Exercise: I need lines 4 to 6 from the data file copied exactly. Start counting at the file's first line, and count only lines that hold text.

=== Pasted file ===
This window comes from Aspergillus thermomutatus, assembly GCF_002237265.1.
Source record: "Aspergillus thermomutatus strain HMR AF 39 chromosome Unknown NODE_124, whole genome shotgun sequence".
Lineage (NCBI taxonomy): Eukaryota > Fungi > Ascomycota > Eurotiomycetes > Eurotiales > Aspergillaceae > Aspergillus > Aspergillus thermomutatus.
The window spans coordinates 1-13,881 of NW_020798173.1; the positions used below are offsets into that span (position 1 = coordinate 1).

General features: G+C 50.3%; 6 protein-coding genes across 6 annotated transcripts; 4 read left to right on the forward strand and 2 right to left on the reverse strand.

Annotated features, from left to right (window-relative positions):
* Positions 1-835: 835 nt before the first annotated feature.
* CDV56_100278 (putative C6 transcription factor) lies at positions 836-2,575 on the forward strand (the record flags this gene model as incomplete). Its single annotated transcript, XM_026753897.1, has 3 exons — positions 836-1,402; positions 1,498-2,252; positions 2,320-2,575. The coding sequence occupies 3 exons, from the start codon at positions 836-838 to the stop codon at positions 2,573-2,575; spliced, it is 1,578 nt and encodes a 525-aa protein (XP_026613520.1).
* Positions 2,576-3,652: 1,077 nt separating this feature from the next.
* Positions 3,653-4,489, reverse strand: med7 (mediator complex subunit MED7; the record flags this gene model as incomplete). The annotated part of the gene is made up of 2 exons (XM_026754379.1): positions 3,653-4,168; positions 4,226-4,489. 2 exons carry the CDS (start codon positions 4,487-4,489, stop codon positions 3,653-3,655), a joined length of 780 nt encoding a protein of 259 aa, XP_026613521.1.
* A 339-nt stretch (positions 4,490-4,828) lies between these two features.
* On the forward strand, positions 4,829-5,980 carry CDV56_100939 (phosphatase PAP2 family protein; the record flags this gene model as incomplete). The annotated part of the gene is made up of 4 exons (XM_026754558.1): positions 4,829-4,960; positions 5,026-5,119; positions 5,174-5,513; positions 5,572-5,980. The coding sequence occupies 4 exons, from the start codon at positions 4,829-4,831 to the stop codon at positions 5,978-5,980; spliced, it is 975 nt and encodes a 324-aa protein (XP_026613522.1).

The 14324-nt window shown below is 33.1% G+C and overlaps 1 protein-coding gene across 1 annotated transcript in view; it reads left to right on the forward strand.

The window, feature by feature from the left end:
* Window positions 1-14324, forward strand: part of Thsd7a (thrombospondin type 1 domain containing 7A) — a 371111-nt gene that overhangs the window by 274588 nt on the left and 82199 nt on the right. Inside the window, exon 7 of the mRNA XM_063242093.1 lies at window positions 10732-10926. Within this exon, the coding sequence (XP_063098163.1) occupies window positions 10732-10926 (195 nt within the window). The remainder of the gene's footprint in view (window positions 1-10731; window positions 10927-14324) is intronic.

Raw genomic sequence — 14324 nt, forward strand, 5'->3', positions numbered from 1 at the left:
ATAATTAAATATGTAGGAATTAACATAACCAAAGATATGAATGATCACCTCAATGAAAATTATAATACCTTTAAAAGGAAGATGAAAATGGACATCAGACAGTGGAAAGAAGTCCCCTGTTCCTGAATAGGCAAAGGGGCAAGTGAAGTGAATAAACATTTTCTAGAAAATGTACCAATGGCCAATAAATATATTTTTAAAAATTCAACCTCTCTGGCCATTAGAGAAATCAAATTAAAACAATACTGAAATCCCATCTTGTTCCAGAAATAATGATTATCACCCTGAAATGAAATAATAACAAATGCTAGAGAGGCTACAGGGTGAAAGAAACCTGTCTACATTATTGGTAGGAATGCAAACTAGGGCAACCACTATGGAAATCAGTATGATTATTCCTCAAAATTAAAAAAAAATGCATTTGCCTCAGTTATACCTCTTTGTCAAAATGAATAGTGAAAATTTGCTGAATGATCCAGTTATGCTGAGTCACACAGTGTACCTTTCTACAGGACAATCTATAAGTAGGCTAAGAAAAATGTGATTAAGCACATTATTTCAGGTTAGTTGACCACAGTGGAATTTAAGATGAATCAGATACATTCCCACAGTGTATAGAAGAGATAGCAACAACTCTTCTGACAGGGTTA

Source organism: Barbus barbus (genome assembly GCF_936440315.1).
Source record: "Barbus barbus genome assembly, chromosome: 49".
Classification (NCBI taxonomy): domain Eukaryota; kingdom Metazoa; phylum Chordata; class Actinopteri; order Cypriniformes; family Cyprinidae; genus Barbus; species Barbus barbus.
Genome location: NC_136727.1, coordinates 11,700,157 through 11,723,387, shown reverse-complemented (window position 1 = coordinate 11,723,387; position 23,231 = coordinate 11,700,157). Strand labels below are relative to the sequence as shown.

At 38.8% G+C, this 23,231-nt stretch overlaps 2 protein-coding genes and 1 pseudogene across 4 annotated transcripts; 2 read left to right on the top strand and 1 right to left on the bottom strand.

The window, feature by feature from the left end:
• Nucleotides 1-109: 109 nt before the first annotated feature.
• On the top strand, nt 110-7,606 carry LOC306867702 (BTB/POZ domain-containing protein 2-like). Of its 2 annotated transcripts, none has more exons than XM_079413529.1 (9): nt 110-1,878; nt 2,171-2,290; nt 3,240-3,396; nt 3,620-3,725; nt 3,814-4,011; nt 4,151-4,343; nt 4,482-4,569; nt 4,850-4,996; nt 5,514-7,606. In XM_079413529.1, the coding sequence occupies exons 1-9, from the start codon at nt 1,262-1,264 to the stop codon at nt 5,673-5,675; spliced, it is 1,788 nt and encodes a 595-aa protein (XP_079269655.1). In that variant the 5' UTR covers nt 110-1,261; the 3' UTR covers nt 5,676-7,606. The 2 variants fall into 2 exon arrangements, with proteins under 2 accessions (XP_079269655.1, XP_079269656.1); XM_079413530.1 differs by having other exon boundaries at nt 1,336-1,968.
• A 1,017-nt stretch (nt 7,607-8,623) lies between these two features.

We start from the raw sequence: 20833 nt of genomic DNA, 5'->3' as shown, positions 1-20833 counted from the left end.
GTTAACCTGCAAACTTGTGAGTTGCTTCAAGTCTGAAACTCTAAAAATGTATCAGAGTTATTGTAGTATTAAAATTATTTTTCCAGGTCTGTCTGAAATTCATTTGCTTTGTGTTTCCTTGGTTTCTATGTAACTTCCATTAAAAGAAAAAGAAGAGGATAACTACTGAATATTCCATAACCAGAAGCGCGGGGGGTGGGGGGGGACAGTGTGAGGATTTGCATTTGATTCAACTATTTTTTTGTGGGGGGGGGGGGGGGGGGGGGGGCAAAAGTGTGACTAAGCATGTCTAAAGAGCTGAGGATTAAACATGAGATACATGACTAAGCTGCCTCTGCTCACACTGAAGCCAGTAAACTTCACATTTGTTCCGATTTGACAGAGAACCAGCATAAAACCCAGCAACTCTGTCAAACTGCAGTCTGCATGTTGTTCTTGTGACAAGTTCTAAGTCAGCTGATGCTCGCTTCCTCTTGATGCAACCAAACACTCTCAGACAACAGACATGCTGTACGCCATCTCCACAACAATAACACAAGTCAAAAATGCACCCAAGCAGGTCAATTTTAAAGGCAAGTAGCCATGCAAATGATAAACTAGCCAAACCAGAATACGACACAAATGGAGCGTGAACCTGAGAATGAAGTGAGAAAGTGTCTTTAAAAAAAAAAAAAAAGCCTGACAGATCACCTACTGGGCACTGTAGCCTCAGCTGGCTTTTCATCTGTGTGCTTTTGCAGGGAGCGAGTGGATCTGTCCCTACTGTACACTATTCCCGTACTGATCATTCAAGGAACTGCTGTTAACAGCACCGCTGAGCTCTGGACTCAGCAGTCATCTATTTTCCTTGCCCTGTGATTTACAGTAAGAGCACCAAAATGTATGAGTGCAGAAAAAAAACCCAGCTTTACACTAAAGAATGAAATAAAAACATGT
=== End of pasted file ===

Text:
The window spans coordinates 1-13,881 of NW_020798173.1; the positions used below are offsets into that span (position 1 = coordinate 1).

General features: G+C 50.3%; 6 protein-coding genes across 6 annotated transcripts; 4 read left to right on the forward strand and 2 right to left on the reverse strand.

Annotated features, from left to right (window-relative positions):